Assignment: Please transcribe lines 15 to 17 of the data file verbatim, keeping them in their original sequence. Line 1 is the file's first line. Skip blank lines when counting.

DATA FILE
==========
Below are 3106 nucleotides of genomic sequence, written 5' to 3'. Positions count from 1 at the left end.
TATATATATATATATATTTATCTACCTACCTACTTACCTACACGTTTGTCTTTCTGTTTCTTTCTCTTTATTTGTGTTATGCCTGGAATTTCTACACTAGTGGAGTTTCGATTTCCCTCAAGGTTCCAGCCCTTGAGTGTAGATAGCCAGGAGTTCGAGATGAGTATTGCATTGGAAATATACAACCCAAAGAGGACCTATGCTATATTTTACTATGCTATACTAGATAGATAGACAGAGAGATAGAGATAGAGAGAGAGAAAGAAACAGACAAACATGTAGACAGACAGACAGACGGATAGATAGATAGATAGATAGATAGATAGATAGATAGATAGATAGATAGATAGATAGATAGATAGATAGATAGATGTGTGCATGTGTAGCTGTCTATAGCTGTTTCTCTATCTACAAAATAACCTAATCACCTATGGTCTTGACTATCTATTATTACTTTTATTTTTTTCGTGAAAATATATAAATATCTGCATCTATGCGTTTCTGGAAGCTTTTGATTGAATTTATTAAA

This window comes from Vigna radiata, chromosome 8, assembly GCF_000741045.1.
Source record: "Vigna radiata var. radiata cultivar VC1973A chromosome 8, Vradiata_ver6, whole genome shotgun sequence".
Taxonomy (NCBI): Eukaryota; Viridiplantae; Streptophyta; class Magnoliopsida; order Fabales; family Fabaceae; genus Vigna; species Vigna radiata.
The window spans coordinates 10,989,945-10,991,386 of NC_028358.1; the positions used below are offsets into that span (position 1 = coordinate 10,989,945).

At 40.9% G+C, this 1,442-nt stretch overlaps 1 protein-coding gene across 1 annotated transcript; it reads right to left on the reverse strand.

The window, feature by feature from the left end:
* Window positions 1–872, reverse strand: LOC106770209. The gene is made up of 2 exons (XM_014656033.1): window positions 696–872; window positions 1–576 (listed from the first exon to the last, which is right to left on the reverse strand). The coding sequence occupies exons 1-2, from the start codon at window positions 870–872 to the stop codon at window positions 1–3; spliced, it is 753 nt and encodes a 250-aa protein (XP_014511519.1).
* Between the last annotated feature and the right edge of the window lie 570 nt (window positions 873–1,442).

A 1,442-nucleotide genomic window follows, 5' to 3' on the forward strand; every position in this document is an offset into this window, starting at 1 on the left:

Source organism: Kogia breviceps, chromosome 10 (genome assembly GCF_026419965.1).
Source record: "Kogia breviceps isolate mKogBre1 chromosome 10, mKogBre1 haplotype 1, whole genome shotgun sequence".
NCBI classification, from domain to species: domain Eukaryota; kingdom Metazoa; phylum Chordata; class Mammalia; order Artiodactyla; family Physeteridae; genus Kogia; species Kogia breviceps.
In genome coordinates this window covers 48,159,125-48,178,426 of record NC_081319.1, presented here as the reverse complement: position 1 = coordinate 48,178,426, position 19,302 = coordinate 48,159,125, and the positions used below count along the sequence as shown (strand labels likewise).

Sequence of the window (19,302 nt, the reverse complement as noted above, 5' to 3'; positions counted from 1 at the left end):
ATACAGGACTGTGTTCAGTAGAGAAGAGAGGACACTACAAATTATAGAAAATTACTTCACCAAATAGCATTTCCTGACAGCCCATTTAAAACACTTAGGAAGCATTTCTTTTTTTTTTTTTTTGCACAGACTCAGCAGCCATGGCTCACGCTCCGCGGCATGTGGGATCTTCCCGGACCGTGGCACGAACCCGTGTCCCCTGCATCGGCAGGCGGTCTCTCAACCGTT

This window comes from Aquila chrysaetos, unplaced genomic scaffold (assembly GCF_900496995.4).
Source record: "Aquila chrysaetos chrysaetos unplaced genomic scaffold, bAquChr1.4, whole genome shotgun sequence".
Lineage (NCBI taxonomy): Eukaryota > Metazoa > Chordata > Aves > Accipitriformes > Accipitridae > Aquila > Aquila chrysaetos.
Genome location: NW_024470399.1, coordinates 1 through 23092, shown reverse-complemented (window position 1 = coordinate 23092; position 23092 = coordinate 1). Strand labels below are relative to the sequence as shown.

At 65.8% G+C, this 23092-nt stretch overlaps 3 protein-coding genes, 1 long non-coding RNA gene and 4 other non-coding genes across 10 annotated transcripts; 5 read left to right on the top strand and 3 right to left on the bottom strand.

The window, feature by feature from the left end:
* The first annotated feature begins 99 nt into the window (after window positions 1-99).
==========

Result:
In genome coordinates this window covers 48,159,125-48,178,426 of record NC_081319.1, presented here as the reverse complement: position 1 = coordinate 48,178,426, position 19,302 = coordinate 48,159,125, and the positions used below count along the sequence as shown (strand labels likewise).

Sequence of the window (19,302 nt, the reverse complement as noted above, 5' to 3'; positions counted from 1 at the left end):
ATACAGGACTGTGTTCAGTAGAGAAGAGAGGACACTACAAATTATAGAAAATTACTTCACCAAATAGCATTTCCTGACAGCCCATTTAAAACACTTAGGAAGCATTTCTTTTTTTTTTTTTTTGCACAGACTCAGCAGCCATGGCTCACGCTCCGCGGCATGTGGGATCTTCCCGGACCGTGGCACGAACCCGTGTCCCCTGCATCGGCAGGCGGTCTCTCAACCGTT